I myself did not have high hopes for r/masculism, though it was difficult for me to articulate exactly why. Given that my SO was called on board to help moderate the forum, has had long discussions with its creator, and that he seemed cautiously optimistic about finding some common ground, I was really bothered by my misgivings, especially since it was very difficult for me to determine their exact source. He is...well, much more forgiving of wrongheadedness in others than I am, and has characterized me as antagonistic at times. And while this is certainly true--I can antagonize like whoa and like damn when someone is being obtuse or intellectually dishonest--I don't agree that allowing bullshit to stand is in any way correct or helpful.

My intuition was that I would not be able to participate on the subreddit in any meaningful way without having to don the mantle of "bullshit-caller" constantly, and after perusing some of the posts and participating in the comments, this intuition seems to have been accurate.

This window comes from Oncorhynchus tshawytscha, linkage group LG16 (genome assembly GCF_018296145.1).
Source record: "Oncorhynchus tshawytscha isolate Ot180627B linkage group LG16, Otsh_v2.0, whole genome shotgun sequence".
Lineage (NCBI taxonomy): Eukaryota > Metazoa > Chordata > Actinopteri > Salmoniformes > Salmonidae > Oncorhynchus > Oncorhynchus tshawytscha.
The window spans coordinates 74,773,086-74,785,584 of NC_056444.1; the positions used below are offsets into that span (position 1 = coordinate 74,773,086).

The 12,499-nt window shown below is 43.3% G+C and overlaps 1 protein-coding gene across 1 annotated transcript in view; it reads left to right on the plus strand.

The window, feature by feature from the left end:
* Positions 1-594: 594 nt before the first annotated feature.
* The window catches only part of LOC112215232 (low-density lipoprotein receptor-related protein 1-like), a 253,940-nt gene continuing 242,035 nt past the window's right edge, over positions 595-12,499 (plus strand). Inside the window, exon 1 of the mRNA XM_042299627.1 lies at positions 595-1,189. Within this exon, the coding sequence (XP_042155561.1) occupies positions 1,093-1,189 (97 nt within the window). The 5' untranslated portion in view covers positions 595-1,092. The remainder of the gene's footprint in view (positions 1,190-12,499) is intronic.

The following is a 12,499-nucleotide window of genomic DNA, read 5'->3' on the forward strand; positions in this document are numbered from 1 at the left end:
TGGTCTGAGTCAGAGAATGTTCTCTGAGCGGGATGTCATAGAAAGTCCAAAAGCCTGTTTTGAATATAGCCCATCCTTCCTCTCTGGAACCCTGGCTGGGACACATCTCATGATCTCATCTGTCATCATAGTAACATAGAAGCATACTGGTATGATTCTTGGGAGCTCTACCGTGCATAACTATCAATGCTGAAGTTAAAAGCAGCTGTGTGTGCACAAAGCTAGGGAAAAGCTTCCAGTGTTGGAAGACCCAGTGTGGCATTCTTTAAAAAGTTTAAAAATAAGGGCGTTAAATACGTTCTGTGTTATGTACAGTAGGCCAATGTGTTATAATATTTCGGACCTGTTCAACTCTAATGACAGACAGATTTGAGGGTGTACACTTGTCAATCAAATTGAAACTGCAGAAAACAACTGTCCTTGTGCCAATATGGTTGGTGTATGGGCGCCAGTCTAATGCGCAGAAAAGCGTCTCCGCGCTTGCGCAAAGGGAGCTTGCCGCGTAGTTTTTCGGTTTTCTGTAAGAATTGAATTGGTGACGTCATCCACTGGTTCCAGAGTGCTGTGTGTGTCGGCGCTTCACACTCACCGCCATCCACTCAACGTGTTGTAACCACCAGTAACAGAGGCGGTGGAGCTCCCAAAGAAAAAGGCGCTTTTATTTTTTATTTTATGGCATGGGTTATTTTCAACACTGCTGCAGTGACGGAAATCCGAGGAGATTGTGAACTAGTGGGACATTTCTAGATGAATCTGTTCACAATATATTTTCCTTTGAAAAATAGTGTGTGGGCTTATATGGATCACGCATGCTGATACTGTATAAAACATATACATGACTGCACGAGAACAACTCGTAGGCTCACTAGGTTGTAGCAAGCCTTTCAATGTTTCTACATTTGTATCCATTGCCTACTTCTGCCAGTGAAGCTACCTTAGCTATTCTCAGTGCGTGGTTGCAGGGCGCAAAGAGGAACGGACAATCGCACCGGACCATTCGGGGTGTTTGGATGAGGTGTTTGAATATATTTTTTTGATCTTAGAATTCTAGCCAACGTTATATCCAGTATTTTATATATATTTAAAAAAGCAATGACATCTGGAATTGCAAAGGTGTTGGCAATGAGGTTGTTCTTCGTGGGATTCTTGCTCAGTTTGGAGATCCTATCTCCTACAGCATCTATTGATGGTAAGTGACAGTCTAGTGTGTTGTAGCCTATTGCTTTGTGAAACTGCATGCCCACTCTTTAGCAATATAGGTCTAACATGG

But it wasn't until I briefly discussed it with my SO yesterday morning, that I finally pinpointed the source of my doubts. When I mentioned that r/masculism was losing credibility with MRAs, he told me, "Seems to me that what MRAs want from feminists is an apology, and what feminists want is to not have to admit that feminism has fucked up or that they're wrong."

And while I think there is a grain of truth in what he said, I don't believe it's a true or complete picture of the situation. I don't think MRAs want an apology. I don't think they're that petty. What they do want is for feminists to acknowledge their fallibility, that they got it fundamentally wrong right from the start, and that they are continuing to get it wrong.